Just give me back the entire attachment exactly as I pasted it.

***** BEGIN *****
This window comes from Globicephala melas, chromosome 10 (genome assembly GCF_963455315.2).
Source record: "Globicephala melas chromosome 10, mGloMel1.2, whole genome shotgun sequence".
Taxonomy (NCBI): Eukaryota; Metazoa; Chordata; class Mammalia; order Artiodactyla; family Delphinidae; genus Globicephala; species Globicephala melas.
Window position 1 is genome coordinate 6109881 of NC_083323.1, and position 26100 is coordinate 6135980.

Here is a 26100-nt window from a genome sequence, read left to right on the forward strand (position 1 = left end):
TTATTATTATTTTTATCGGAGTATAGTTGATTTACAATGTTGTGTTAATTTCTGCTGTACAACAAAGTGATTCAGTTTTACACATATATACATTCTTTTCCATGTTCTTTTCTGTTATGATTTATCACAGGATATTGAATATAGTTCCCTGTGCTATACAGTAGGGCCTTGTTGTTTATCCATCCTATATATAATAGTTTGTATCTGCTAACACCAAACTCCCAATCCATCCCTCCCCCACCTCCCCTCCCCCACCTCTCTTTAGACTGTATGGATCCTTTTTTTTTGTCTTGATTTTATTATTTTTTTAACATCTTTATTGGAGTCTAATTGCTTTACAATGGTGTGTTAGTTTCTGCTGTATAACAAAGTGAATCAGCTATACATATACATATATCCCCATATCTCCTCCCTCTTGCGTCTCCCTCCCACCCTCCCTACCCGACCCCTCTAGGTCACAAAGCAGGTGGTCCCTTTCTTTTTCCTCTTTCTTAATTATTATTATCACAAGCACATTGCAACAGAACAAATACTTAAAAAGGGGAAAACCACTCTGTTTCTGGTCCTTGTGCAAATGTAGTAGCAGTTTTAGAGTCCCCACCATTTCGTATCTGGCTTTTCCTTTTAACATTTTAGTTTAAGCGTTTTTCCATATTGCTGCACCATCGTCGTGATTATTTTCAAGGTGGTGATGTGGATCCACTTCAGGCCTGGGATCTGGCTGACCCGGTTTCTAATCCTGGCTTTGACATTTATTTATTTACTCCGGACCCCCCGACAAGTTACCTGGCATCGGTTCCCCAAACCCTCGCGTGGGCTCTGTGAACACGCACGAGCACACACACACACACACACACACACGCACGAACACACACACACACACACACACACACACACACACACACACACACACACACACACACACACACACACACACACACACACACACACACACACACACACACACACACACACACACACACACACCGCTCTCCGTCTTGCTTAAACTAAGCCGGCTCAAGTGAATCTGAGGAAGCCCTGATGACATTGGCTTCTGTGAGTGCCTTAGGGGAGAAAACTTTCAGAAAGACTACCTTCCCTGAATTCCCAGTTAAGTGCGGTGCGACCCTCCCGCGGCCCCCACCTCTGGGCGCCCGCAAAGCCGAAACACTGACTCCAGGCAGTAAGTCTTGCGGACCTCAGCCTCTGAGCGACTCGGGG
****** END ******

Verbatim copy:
This window comes from Globicephala melas, chromosome 10 (genome assembly GCF_963455315.2).
Source record: "Globicephala melas chromosome 10, mGloMel1.2, whole genome shotgun sequence".
Taxonomy (NCBI): Eukaryota; Metazoa; Chordata; class Mammalia; order Artiodactyla; family Delphinidae; genus Globicephala; species Globicephala melas.
Window position 1 is genome coordinate 6109881 of NC_083323.1, and position 26100 is coordinate 6135980.

Here is a 26100-nt window from a genome sequence, read left to right on the forward strand (position 1 = left end):
TTATTATTATTTTTATCGGAGTATAGTTGATTTACAATGTTGTGTTAATTTCTGCTGTACAACAAAGTGATTCAGTTTTACACATATATACATTCTTTTCCATGTTCTTTTCTGTTATGATTTATCACAGGATATTGAATATAGTTCCCTGTGCTATACAGTAGGGCCTTGTTGTTTATCCATCCTATATATAATAGTTTGTATCTGCTAACACCAAACTCCCAATCCATCCCTCCCCCACCTCCCCTCCCCCACCTCTCTTTAGACTGTATGGATCCTTTTTTTTTGTCTTGATTTTATTATTTTTTTAACATCTTTATTGGAGTCTAATTGCTTTACAATGGTGTGTTAGTTTCTGCTGTATAACAAAGTGAATCAGCTATACATATACATATATCCCCATATCTCCTCCCTCTTGCGTCTCCCTCCCACCCTCCCTACCCGACCCCTCTAGGTCACAAAGCAGGTGGTCCCTTTCTTTTTCCTCTTTCTTAATTATTATTATCACAAGCACATTGCAACAGAACAAATACTTAAAAAGGGGAAAACCACTCTGTTTCTGGTCCTTGTGCAAATGTAGTAGCAGTTTTAGAGTCCCCACCATTTCGTATCTGGCTTTTCCTTTTAACATTTTAGTTTAAGCGTTTTTCCATATTGCTGCACCATCGTCGTGATTATTTTCAAGGTGGTGATGTGGATCCACTTCAGGCCTGGGATCTGGCTGACCCGGTTTCTAATCCTGGCTTTGACATTTATTTATTTACTCCGGACCCCCCGACAAGTTACCTGGCATCGGTTCCCCAAACCCTCGCGTGGGCTCTGTGAACACGCACGAGCACACACACACACACACACACACACGCACGAACACACACACACACACACACACACACACACACACACACACACACACACACACACACACACACACACACACACACACACACACACACACACACACACACACACACACACACACACACACACCGCTCTCCGTCTTGCTTAAACTAAGCCGGCTCAAGTGAATCTGAGGAAGCCCTGATGACATTGGCTTCTGTGAGTGCCTTAGGGGAGAAAACTTTCAGAAAGACTACCTTCCCTGAATTCCCAGTTAAGTGCGGTGCGACCCTCCCGCGGCCCCCACCTCTGGGCGCCCGCAAAGCCGAAACACTGACTCCAGGCAGTAAGTCTTGCGGACCTCAGCCTCTGAGCGACTCGGGG